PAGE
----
Language is an important characteristic associated with many of the codes in the Origins name recognition classification. Analysis using the Origins classification reveals much about the behavioural attributes, customs, values and preferences of Australian consumers. It provides a means to help organisations understand and connect with their customers and target markets. More information about OriginsInfo name analysis is available here.
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Too Much of the Same Thing?

We reveal the secret weapon businesses are implementing to achieve proven growth to their bottom line.
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Name Traditions of Scotland

Your surname could reveal the Scottish location, occupation or clan of your ancestors.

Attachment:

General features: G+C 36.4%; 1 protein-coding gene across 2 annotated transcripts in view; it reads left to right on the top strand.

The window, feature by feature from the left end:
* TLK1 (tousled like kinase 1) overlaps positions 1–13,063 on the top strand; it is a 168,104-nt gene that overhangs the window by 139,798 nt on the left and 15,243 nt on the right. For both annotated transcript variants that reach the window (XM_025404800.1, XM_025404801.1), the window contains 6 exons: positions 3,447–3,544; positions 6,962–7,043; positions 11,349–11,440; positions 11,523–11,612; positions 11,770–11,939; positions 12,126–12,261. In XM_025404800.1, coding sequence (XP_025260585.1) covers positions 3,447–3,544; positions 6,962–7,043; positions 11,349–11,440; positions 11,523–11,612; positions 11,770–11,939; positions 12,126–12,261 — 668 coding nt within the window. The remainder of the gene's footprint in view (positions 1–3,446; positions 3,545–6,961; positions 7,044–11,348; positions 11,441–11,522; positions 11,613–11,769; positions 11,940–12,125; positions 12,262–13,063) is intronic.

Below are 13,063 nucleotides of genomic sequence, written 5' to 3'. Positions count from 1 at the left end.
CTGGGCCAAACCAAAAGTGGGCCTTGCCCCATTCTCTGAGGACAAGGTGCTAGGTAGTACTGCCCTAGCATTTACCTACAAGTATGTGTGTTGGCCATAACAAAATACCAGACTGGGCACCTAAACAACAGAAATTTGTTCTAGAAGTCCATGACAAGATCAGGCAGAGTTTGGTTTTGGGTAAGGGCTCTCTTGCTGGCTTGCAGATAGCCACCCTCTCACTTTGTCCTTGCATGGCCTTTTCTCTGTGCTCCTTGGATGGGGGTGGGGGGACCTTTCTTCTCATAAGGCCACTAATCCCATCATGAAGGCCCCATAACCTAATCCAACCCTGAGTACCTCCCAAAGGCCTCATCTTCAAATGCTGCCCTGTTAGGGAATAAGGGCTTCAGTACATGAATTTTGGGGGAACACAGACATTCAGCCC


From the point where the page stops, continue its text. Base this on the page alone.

The 2014 Commonwealth Games

As one of the most multicultural societies in the world, one would predict that the Australian team participating in the Commonwealth Games - an event that celebrates diversity - would consist of people from diverse backgrounds. So just how diverse was the Australian Commonwealth Games team? Which sports were dominated by people of particular origins? Read more to find out.

Balinese Naming Traditions

If you have ever travelled to Bali you would have noticed how many locals share the same first name - yes, including Ketut! Just from his name, we know that Ketut has three older siblings. Read this blog to find out why we know.

Cultural Segmentation – See Your Customers Differently

We all know that segmentation is fundamental to any marketing activity. But what is the best method to use to segment your customers? Find out here.


Diversity Council Australia (DCA) - Diversity in the Public Sector Network

To be held simultaneously on the 18th September in Sydney, Canberra, Melbourne and Brisbane, the forum provides an opportunity for DCA members to discuss the challenges of building and managing a diverse workforce in the public sector.

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Can we Talk? Well, can we? Language: the Great Divide